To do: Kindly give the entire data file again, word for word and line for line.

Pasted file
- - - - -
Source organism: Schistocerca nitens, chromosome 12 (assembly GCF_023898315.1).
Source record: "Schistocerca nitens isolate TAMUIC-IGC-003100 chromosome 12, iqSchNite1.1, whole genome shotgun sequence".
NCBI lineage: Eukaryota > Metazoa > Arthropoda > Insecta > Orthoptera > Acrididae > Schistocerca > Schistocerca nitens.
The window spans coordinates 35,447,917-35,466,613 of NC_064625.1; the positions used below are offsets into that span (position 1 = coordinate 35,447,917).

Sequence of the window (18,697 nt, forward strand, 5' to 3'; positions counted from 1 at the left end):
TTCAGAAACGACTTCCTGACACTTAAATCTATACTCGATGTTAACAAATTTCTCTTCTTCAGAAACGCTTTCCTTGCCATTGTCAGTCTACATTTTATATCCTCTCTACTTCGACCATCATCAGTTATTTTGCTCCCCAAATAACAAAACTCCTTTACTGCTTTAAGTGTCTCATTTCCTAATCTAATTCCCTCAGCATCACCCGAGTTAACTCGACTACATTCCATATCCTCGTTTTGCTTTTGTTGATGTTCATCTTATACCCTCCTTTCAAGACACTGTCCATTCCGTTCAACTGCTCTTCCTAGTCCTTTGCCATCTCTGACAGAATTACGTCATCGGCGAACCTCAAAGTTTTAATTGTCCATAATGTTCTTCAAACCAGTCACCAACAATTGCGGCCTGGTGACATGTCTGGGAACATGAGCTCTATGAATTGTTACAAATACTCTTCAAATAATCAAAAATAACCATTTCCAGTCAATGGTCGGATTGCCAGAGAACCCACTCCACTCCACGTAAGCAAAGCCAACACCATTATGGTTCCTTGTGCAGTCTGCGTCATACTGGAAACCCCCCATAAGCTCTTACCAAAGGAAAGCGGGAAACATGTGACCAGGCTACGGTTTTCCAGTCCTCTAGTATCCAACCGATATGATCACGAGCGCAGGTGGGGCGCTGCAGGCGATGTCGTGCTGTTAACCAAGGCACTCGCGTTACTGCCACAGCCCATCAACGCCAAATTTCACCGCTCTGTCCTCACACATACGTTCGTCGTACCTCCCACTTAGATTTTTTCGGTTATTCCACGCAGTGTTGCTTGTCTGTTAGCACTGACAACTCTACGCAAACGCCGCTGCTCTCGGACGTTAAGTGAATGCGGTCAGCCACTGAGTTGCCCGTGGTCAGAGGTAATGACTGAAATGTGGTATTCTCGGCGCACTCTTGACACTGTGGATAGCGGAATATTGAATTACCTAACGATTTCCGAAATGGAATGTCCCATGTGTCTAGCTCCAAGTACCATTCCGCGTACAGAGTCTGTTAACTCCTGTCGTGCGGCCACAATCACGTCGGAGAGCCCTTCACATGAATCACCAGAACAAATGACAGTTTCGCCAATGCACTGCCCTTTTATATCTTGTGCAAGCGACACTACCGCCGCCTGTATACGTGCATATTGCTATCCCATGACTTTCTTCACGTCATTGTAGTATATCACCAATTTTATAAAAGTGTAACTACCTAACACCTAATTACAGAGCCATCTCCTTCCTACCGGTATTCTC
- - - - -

Source organism: Schistocerca nitens, chromosome 12 (assembly GCF_023898315.1).
Source record: "Schistocerca nitens isolate TAMUIC-IGC-003100 chromosome 12, iqSchNite1.1, whole genome shotgun sequence".
NCBI lineage: Eukaryota > Metazoa > Arthropoda > Insecta > Orthoptera > Acrididae > Schistocerca > Schistocerca nitens.
The window spans coordinates 35,447,917-35,466,613 of NC_064625.1; the positions used below are offsets into that span (position 1 = coordinate 35,447,917).

Sequence of the window (18,697 nt, forward strand, 5' to 3'; positions counted from 1 at the left end):
TTCAGAAACGACTTCCTGACACTTAAATCTATACTCGATGTTAACAAATTTCTCTTCTTCAGAAACGCTTTCCTTGCCATTGTCAGTCTACATTTTATATCCTCTCTACTTCGACCATCATCAGTTATTTTGCTCCCCAAATAACAAAACTCCTTTACTGCTTTAAGTGTCTCATTTCCTAATCTAATTCCCTCAGCATCACCCGAGTTAACTCGACTACATTCCATATCCTCGTTTTGCTTTTGTTGATGTTCATCTTATACCCTCCTTTCAAGACACTGTCCATTCCGTTCAACTGCTCTTCCTAGTCCTTTGCCATCTCTGACAGAATTACGTCATCGGCGAACCTCAAAGTTTTAATTGTCCATAATGTTCTTCAAACCAGTCACCAACAATTGCGGCCTGGTGACATGTCTGGGAACATGAGCTCTATGAATTGTTACAAATACTCTTCAAATAATCAAAAATAACCATTTCCAGTCAATGGTCGGATTGCCAGAGAACCCACTCCACTCCACGTAAGCAAAGCCAACACCATTATGGTTCCTTGTGCAGTCTGCGTCATACTGGAAACCCCCCATAAGCTCTTACCAAAGGAAAGCGGGAAACATGTGACCAGGCTACGGTTTTCCAGTCCTCTAGTATCCAACCGATATGATCACGAGCGCAGGTGGGGCGCTGCAGGCGATGTCGTGCTGTTAACCAAGGCACTCGCGTTACTGCCACAGCCCATCAACGCCAAATTTCACCGCTCTGTCCTCACACATACGTTCGTCGTACCTCCCACTTAGATTTTTTCGGTTATTCCACGCAGTGTTGCTTGTCTGTTAGCACTGACAACTCTACGCAAACGCCGCTGCTCTCGGACGTTAAGTGAATGCGGTCAGCCACTGAGTTGCCCGTGGTCAGAGGTAATGACTGAAATGTGGTATTCTCGGCGCACTCTTGACACTGTGGATAGCGGAATATTGAATTACCTAACGATTTCCGAAATGGAATGTCCCATGTGTCTAGCTCCAAGTACCATTCCGCGTACAGAGTCTGTTAACTCCTGTCGTGCGGCCACAATCACGTCGGAGAGCCCTTCACATGAATCACCAGAACAAATGACAGTTTCGCCAATGCACTGCCCTTTTATATCTTGTGCAAGCGACACTACCGCCGCCTGTATACGTGCATATTGCTATCCCATGACTTTCTTCACGTCATTGTAGTATATCACCAATTTTATAAAAGTGTAACTACCTAACACCTAATTACAGAGCCATCTCCTTCCTACCGGTATTCTC